As an organized branch of medicine, the field of child psychiatry is a relatively recent discipline with its origins in the popularization of the child guidance (aka mental hygiene/health) movement, mid-twentieth century.
Child behavior was deemed abnormal and, in accordance with Freudian psychoanalysis in vogue at the time, was due to the child’s mother. The nature versus nurture debate had its day and has since remained relatively dormant.
Today’s psychiatry is focused instead on finding a biological basis for mental illness through technological advancement. This has shifted the dominant paradigm from psychological theory to psychopharmacology
The interaction between a child’s mind/brain and their environment
The complicated mind/brain interaction with the internal physical and the external environment, adds much confusion to finding a cause or cure for mental illness.
Contemporary academic psychiatry studies the potential determinants and interactions of the myriad of influences that shape human development and behavior. Attempts are made to relate mental disorder to an underlying genetic or neurobiological mechanism. This instills hope that soon you may ask for a blood test for depression or a pill for fixing autism. We are not there yet as a field and this also means that we may not have a clear answer for why your child appears to have behavioral difficulties.
I recognize this can be frustrating for everyone involved. There is some thought that psychiatric conditions could be due to a cumulative threshold effect, meaning if traumatic stress should occur during early childhood (e.g. divorce or death of a loved one), this may pose a risk of mental illness later in life, often depending upon certain factors such as the strength and stability of parental attachment and bonding with the child at the time lead up to, during and after the event.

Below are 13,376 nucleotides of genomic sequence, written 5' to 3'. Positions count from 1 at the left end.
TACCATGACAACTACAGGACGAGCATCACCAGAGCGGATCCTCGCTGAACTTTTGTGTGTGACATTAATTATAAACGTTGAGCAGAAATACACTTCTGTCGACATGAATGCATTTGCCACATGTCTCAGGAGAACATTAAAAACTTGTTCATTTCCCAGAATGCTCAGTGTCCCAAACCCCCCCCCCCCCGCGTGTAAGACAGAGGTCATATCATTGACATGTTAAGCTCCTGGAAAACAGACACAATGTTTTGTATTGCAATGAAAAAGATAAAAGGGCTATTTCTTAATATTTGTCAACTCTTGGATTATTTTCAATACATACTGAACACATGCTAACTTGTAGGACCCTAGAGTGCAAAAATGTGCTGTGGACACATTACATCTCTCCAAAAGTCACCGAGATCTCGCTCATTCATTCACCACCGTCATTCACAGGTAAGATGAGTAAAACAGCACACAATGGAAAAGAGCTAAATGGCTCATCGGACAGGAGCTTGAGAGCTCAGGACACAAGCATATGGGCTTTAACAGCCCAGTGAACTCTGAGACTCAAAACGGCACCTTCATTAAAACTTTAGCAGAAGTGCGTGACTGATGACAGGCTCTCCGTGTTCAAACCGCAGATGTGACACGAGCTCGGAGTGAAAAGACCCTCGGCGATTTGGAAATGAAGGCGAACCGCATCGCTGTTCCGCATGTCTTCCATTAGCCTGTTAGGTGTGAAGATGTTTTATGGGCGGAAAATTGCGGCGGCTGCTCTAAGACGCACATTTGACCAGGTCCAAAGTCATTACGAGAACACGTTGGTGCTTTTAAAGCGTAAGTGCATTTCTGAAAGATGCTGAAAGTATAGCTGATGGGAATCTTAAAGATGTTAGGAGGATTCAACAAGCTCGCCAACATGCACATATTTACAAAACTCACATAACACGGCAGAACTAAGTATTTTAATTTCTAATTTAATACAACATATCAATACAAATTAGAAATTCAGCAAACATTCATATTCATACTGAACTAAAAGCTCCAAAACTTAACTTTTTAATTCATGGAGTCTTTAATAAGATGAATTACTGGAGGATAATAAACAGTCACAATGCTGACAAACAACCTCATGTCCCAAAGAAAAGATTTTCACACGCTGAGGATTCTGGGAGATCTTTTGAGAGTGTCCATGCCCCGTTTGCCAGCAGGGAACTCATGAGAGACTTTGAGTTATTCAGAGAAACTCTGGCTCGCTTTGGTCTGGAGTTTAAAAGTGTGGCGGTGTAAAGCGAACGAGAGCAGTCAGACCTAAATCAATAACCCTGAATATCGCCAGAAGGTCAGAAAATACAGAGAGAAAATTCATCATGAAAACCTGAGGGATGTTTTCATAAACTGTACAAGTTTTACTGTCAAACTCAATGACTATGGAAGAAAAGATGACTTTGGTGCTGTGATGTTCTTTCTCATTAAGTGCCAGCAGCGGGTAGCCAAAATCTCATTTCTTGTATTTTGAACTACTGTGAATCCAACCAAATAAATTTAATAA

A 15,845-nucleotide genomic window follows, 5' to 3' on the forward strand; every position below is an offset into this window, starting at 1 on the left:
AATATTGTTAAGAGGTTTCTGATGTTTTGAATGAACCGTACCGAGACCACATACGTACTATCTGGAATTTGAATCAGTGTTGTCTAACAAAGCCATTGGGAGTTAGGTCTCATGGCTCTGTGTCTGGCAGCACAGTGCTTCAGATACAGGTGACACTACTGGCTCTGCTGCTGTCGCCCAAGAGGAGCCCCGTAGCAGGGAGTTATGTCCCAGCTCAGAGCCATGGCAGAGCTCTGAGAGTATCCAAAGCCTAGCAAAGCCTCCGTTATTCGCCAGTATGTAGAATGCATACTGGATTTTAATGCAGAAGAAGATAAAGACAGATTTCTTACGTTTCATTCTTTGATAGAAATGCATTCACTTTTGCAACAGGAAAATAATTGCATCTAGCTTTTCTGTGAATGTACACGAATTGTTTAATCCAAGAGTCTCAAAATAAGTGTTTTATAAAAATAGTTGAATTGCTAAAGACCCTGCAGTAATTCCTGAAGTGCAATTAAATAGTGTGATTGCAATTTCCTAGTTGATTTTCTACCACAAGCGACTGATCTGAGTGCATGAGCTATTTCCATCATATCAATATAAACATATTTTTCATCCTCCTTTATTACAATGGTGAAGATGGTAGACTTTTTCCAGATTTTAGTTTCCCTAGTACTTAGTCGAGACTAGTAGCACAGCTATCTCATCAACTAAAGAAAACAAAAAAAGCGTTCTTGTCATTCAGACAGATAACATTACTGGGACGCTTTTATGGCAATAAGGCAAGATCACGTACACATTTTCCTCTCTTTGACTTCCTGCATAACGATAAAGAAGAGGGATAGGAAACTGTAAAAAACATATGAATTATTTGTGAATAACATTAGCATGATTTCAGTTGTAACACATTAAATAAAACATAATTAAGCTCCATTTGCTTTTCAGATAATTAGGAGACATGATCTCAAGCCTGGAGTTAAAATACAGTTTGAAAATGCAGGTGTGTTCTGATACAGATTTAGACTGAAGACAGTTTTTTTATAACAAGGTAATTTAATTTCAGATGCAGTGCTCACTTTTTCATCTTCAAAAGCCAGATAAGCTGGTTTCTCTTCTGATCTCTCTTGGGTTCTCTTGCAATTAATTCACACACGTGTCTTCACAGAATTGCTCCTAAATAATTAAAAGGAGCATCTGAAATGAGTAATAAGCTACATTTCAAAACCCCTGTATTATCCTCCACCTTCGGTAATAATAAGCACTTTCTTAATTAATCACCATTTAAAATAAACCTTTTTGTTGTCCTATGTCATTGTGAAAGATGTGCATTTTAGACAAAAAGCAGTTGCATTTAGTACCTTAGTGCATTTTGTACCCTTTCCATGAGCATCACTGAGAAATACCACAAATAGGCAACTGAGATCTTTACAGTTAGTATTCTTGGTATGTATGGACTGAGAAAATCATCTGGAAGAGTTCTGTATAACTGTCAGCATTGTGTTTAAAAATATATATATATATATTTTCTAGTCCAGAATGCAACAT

Nature vs nurture
This brings us back to the nature versus nurture argument as it seems likely both are at play within a complex mix of related factors. It is clear many children are resilient and although one may have a stressful life event take place and have no lasting psychological/emotional/ behavioral effects, another child may have a similar stressful life event and for reasons that remain to be understood, this child may go on to develop a severe and persistent mental illness.
It is plausible that nurture (i.e. the community, school, home, family, peers, teachers and primary caregivers) and nature (i.e. biology, genetics and heritability) are interacting during critical developmental periods resulting in different behavioral outcomes. This suggests it is equally as important to look at ways to prevent illness onset and the promotion of mental health.
Not all child misbehavior is a disorder and not all behavior deserves medication. Every child has strengths to support and reinforce, as well as limitations they can learn to improve upon.
My approach to child psychiatry is finding what tools work best for you and your child in allowing full expression of their inner thoughts, feelings and experiences to help develop a skill set that will empower you as the parent to help your child reach their full developmental potential.